Home Decor

Neil Logan revamps a 1970s stone-clad dwelling in the Hamptons

New York studio Neil Logan Architect has added glazing and completely renovated the interior of a beach house on Long Island originally designed by architect Norman Jaffe.


The project, called Heller Lane, is located on a coastal site in East Hampton. Designed by Manhattan-based Neil Logan Architect, the project involved an interior revamp of a two-storey house dating to 1978.

Stone-clad dwelling
Neil Logan Architect renovated the house, which was originally designed by Norman Jaffe

Featuring a massive roof with cedar shingles, the house was originally designed by Norman Jaffe, an American architect who created many sculptural dwellings on Long Island.

Known as the Gruss House, the residence is an example of the architect’s self-described Zeus style.

Swimming pool
A swimming pool and a guest house are located next to the main dwelling

“Referencing the mythological god of the sky, Jaffe found formal inspiration in the sky, clouds, and coastal dunes of eastern Long Island,” said Logan.

U-shaped in plan, the 6,250-square-foot (581-square-metre) home consists of rooms organised around a central courtyard. Next to the main dwelling are a swimming pool and guest house.

Sandstone and cedar facades
Facades are clad in Tennessee sandstone and cedar

Facades are clad in Tennessee sandstone and cedar. The home’s large, pyramid-shaped roof is cut away in several areas to form openings and balconies.

The interior underwent several renovations over the years. For the recent update, Logan and his team sought to create more space and an enhanced feeling of openness.

Heller Lane beach house
Entrance to the home is via a courtyard

Limited changes were made to the exterior. The windowless, front facade, which looks north, was preserved. On the south, however, large stretches of glass were introduced, providing views of the ocean and a stronger connection to the landscape.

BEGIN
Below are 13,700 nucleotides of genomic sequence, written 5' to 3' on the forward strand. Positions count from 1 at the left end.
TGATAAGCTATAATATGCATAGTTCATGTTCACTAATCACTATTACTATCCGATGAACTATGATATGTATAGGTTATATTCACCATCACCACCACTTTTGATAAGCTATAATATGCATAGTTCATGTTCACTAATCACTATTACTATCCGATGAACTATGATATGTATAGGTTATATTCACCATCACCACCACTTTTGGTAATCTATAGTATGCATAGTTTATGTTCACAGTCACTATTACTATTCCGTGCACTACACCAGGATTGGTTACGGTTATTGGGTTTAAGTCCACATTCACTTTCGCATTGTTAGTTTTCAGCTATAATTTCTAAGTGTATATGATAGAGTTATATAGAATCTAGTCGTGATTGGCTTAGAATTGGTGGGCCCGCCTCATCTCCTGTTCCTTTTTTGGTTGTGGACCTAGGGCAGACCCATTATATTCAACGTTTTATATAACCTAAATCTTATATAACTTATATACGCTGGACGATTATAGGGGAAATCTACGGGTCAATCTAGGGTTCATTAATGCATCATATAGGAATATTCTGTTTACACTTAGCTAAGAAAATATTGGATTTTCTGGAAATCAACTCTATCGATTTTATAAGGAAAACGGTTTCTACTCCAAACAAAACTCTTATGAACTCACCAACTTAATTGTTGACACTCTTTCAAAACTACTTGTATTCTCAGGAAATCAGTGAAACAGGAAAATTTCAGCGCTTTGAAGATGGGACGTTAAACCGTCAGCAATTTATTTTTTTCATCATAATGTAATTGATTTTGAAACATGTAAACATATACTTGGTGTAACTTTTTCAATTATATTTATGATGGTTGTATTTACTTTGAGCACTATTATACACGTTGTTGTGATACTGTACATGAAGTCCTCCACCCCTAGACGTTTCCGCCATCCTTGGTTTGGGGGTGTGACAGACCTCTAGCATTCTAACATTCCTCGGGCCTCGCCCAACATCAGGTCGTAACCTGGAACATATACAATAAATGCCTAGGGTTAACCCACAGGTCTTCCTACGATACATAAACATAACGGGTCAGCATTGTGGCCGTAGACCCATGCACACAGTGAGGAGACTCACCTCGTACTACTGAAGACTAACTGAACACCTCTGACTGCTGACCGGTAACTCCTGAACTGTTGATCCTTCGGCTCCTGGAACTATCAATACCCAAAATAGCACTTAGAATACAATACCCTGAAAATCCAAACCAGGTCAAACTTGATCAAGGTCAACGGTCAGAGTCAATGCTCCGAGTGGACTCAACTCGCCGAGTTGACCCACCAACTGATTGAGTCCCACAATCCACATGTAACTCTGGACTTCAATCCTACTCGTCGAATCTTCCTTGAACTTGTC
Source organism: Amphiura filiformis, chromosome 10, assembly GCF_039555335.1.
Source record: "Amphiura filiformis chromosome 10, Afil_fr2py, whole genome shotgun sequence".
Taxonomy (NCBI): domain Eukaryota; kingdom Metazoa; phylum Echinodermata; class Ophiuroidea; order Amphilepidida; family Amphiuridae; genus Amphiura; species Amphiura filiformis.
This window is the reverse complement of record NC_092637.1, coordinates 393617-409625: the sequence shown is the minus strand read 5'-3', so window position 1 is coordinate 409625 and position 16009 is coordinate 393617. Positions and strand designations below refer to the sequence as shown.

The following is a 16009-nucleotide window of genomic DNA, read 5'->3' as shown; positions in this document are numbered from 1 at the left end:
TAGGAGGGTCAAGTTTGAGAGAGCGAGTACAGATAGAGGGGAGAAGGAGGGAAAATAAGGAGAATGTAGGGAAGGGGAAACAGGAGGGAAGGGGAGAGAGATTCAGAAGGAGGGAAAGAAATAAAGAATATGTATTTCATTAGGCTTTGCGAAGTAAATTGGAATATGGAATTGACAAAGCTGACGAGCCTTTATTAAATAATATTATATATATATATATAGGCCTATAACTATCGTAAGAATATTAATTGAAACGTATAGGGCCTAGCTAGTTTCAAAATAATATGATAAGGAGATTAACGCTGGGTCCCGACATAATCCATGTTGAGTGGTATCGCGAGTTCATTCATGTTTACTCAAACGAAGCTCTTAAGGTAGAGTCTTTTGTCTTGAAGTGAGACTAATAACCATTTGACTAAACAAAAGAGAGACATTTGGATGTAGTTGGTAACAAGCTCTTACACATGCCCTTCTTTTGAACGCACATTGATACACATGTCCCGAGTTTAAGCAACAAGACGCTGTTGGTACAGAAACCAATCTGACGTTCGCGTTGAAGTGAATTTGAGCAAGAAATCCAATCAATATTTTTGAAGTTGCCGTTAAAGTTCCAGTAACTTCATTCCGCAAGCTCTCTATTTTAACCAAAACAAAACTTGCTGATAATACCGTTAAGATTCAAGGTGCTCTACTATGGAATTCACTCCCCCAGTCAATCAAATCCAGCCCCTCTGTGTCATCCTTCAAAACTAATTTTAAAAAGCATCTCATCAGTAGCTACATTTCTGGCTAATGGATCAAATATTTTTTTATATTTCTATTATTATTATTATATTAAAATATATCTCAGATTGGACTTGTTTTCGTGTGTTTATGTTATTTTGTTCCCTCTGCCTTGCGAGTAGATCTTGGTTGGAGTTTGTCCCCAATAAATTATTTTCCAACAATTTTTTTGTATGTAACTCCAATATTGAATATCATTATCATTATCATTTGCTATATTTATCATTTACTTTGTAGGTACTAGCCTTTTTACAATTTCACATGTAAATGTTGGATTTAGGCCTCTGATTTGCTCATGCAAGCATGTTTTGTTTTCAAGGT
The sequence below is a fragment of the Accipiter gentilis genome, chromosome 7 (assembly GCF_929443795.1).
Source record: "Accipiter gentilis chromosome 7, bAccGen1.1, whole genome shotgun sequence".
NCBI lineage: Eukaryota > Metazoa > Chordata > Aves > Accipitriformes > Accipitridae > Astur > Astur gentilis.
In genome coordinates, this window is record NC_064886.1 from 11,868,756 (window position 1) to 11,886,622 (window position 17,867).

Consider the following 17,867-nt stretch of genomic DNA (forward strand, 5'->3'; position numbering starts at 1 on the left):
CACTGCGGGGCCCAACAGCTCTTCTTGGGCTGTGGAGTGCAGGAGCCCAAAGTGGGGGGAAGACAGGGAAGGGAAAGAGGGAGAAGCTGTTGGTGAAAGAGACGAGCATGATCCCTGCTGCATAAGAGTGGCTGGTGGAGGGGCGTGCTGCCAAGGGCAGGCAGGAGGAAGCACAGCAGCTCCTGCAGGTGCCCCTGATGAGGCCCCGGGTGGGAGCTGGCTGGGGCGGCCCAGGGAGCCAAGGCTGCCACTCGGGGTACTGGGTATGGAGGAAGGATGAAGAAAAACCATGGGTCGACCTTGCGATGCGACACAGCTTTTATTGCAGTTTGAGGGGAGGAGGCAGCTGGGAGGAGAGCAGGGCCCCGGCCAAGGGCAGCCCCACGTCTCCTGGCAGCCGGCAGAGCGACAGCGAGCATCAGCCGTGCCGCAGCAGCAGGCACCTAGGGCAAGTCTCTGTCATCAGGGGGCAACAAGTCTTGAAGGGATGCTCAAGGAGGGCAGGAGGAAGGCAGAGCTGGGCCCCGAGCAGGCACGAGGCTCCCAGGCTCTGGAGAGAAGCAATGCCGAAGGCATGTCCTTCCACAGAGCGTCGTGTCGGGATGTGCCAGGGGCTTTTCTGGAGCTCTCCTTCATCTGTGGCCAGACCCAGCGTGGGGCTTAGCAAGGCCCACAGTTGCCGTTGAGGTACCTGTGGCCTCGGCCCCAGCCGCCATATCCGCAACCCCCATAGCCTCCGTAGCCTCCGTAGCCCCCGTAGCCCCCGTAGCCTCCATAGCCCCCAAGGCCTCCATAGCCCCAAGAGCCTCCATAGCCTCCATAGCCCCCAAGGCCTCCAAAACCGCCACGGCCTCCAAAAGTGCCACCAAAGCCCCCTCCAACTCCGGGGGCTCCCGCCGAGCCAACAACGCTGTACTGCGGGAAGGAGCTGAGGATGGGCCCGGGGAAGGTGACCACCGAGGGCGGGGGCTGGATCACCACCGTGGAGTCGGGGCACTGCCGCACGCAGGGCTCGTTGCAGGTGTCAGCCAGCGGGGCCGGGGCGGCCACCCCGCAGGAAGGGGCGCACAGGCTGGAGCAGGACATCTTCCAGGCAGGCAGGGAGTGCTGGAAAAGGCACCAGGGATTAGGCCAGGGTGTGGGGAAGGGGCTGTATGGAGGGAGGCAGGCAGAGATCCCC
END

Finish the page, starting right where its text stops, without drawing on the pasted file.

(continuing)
The home is entered from the inner courtyard, which features heat-treated ash decking and a Japanese maple tree. One steps into a home with a fluid layout, earthy finishes and ample natural light.

Interior columns
Neil Logan Architect installed columns inside for extra support

The team removed a staircase, along with a large, masonry fireplace, which freed up space on both floors. New columns were installed to provide structural support.

“Due to the removal of the enormous fireplace and the uninterrupted expanses of perimeter glass, the house was reframed with steel,” the architect said.

Slender fireplace
A slender fireplace was added to the study

The ground level encompasses a kitchen, dining room, living room, study and two bedrooms.

The kitchen features an elongated island made of Caesarstone and streamlined cabinets made of European oak. Oak was also used for flooring and wall panels throughout the dwelling.

In the dining area, an existing stone-clad fireplace was kept in place. A slender, wood-burning fireplace was placed in the study, where a projector and screen are concealed in the ceiling.

Upstairs, one finds a main suite and three new bedrooms, which were made possible by the removal of the fireplace. Skylights were added to the new sleeping areas.

Wood and stone kitchen
Views of the ocean can be enjoyed from inside

“With the removal of the fireplace and additional stair, the second-floor space below the enormous roof was transformed,” the team said.

In the main suite, the team created a separate bathroom with a sauna, steam shower and freestanding marble bathtub, along with a new shower, vanity and water closet.

Marble bathtub
The main suite features a freestanding marble bathtub

Beyond the main dwelling, updates were also made to the guesthouse. The team added windows, installed a kitchen and refurbished the bathroom. Moreover, the ceiling was clad in European oak.

Other projects by Neil Logan Architect include the conversion of a Brooklyn warehouse into a store with a freestanding skate bowl for streetwear brand Supreme.

The photography is by Christopher Sturman.


Project credits:

Architect: Neil Logan
Project architect: Max Golden
Project assistant: Helga Hansen
Landscape architect: Farm Landscape Design, Edwina von Gal
Construction: Trunzo Building Contractors

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